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Topic: 20x4 lcd oddity (Read 4523 times) previous topic - next topic

dnear1

Either I got a bum display or something is wrong in my code..

I took my (working) liquidcrystal test program and tried it with a new 20x4 LCD I got. Everything looks good on the first two lines until I go past the 10th character.  Only the left 2 columns of the 11th character light up what the character should be.. the rest of the display to the right of that and both bottom rows remain blank.  When the display is first powered up, both the 1st and 3rd rows are illuminated solid all the way across.. the same way my other 2 line lcds act..

floresta

dnear1:

Why don't you post your code so we can take a look at it?

floresta

dnear1

#2
Apr 21, 2009, 04:06 am Last Edit: Apr 21, 2009, 04:08 am by dnear1 Reason: 1
Code: [Select]
#include <LiquidCrystal.h>

//example use of LCD4Bit library

//#include <LCD4Bit.h>
//create object to control an LCD.  
//number of lines in display=1
//LCD4Bit lcd = LCD4Bit(2);
LiquidCrystal lcd(8,10,3,4,5,6,7);//rs, rw, en, d4,5,6,7

//some messages to display on the LCD
char msgs[6][15] = {"apple", "banana", "pineapple", "mango", "watermelon", "pear"};
int NUM_MSGS = 6;

void setup() {
 //pinMode(9,OUTPUT);
 pinMode(13, OUTPUT);  //we'll use the debug LED to output a heartbeat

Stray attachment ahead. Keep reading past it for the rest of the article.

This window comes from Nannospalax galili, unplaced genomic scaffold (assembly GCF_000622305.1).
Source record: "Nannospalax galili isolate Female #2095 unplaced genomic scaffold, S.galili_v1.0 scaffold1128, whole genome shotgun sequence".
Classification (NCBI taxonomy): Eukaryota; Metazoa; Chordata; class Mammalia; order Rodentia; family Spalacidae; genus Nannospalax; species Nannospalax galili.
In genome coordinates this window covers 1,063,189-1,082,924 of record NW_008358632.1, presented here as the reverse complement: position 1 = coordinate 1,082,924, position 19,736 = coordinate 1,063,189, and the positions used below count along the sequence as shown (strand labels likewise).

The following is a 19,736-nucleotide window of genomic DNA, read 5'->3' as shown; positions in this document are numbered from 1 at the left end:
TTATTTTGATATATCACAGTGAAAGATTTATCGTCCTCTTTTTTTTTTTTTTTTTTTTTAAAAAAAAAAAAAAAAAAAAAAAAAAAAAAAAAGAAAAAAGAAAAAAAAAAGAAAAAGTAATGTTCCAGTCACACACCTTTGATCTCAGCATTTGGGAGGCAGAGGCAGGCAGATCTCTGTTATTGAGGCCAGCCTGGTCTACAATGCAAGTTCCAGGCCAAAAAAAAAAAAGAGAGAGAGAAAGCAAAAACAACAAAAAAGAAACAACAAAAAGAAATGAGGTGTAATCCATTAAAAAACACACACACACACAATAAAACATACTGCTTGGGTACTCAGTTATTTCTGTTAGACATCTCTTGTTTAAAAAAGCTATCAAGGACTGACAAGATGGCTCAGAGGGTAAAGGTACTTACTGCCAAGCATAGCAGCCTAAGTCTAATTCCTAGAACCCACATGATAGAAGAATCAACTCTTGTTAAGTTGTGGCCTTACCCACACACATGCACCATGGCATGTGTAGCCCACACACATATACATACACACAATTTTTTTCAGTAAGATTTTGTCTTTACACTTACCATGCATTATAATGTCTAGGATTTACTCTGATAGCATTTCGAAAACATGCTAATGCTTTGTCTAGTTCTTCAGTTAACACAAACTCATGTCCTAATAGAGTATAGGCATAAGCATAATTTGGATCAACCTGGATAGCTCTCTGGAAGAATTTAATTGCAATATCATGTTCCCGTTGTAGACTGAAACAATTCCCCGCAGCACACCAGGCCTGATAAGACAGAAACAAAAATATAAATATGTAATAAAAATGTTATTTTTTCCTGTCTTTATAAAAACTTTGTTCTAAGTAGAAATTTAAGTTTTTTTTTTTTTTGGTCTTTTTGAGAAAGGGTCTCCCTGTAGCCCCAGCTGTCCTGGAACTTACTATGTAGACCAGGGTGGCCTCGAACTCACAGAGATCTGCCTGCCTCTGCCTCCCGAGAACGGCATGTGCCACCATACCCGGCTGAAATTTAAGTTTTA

//digitalWrite(9,LOW);
//delay(15);
//digitalWrite(9,HIGH);
 //lcd.init();
 //optionally, now set up our application-specific display settings, overriding whatever the lcd did in lcd.init()
 //lcd.command(0x0e);//cursor on, display on, blink on.  (nasty!)
}

void loop() {  
 digitalWrite(13, HIGH);  //light the debug LED

 //pick a random message from the array
 int pick = random(NUM_MSGS);
 char* msg = msgs[pick];
 
 lcd.clear();
//delay(1);
 lcd.print(msg);
 delay(1000);
 digitalWrite(13, LOW);
 
 //print some dots individually
 for (int i=0; i<5; i++){
   lcd.print('.');
   delay(100);
 }
 //print something on the display's second line.
 //uncomment this if your display HAS two lines!
 
 lcd.setCursor(0, 1);  //line=2, x=0.
 lcd.print("Score: 6/7");
 delay(1000);
 
 
 //scroll entire display 20 chars to left, delaying 50ms each inc
 for(int i=0;i<20;i++)
 {
   lcd.command(0x18);
   delay(50);
 }
 //lcd.leftScroll(20, 50);
}


I have the rw pin tied to ground, not pin10.  it always worked that way with my other lcd panels.
in my liquidcrystal, I set rw to 255 and it doesn't "waste" the pin..
I even tried your liquidcrystal.cpp file as well as the original with the same results.

as far as I can tell, this lcd uses the ks0066 chipset?  it is SC2004cswb and I got it in Akihabara at akisuki denki for 1700yen

pwillard

#3
Apr 21, 2009, 04:28 am Last Edit: Apr 21, 2009, 04:32 am by pwillard Reason: 1
You do know that these devices have odd character mapping behaviors normally, right?   You don't have a bad device.  A library needs to take into account the DDRAM mapping so it behaves right when characters are loaded or shifted.